The good parts about IPv6 include no more NAT, greater resistance to hacking (though that's only until the new IPv6 crime codes are introduced, believe me), and much easier tracking of data on the net. Figuring out your new IP address is easy, too, just add a string of zeroes at the front of your current IP.

The bad parts of IPv6 include having to replace most routers, as well as any performance hit that may come a jump in packet size -– today’s packets average 63 bytes, while IPv6 packets will weigh in at 87 bytes. But the real hit will come from inadvertently broken parts of the network, like anything based on Asynchronous Transfer Mode (ATM) technology. ATM uses fixed 53-byte packets with eight bytes of address. Switching from eight-byte to 32-byte addressing will decrease the packet data payload from 40 bytes to 16 bytes, which is not good. IF ATM survives it will require either a NAT-like kludge, new ATM equipment that runs 2.5 times as fast, or a simple acceptance that the new Internet is slower than the old one it replaced.

My Mama wouldn't like that.

But the U.S. military sure would. Future Combat Systems (FCS), the $125 billion (or $300 billion, depending whether oil changes are included) U.S. Army of the near future will absolutely rely on IPv6. FCS wants to make addressable over the Internet anything with an electrical system -- every flashlight, walkie-talkie, and Humvee. The FCS mantra is that everything that has electricity is a sensor, a node, an effector, or all of the above. That's a LOT of IP addresses. The same force is moving the civilian market, too, with RFID tags on everything.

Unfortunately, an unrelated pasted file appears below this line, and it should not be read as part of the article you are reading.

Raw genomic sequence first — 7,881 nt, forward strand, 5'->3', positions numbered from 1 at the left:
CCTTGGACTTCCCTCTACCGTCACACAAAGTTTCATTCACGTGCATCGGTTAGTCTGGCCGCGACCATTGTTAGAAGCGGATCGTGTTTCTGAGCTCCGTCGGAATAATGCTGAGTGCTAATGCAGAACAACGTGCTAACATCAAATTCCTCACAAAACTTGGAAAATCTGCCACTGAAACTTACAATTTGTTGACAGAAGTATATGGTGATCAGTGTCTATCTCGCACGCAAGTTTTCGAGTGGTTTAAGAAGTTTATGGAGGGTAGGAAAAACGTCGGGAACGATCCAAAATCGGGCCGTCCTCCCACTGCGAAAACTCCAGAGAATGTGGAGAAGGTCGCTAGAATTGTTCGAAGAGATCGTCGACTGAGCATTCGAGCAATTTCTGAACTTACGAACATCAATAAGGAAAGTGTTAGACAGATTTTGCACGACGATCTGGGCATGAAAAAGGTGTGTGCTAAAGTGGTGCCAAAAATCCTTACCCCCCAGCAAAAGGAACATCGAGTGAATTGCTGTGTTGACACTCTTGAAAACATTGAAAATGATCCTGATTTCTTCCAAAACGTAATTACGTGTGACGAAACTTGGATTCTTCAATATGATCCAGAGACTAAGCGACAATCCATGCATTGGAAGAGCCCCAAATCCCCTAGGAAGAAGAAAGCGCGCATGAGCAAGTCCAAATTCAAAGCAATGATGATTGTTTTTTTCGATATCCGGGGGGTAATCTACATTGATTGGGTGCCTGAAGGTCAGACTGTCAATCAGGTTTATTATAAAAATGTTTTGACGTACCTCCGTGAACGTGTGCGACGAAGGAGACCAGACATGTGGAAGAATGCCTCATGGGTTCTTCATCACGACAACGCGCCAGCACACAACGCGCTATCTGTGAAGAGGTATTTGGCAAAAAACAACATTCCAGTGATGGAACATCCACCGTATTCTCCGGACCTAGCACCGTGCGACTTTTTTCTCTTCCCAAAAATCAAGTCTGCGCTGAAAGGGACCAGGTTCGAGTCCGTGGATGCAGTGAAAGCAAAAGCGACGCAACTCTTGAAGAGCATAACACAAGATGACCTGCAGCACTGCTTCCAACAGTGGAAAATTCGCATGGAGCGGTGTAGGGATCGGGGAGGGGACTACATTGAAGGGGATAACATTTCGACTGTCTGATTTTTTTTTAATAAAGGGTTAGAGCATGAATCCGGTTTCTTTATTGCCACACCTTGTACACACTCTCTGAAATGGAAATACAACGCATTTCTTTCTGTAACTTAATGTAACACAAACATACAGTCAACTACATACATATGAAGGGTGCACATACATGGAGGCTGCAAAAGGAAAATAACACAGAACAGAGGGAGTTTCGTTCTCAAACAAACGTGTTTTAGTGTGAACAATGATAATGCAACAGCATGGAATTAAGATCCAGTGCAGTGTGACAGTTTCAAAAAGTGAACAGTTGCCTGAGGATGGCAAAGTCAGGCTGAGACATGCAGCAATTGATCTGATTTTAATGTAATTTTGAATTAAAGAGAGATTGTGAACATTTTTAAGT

All this government money is about to be spent on IPv6 upgrades because otherwise it won't happen. Nobody is going to do it voluntarily, so there is a federal mandate, and such mandates often come with federal money. This one sure does. People won't voluntarily upgrade because their systems are working just fine now, and will continue to work after the IPs run out -- they just won't be compatible with the later IPs. Until that SERIOUSLY affects their day, they won't spend the money to change.

Here's where I get on my soapbox.

Most readers of this column have known about IPv6 for years, but I doubt that many readers know a mandated upgrade is coming. It isn't my job to announce this stuff, yet it seems like that's what I often do. And I'll do so with a prediction that it won't be a smooth upgrade because we're too distracted with other issues and we'll turn this transition into an excuse to spend far more money than we really need to.

Instead, we should look for inspiration to the source of our most recent motivation to move to IPv6 -- China. In the current addressing scheme, China received a very small number of IP addresses, and this was causing them a lot of difficulty. If they stayed with the existing system it would have resulted in a nasty network kludge. So they made a national decision to implement IPv6 and put in a good network design. With IPv6 China has the address space they need and it is working well for them. Of course, the rest of the world is still on the old system and to communicate with China an address translation is needed. This is becoming a pain. Countries who want to do lots of business with China or who want to do lots of business through the Internet (India) are now seriously looking at their own IPv6 plans.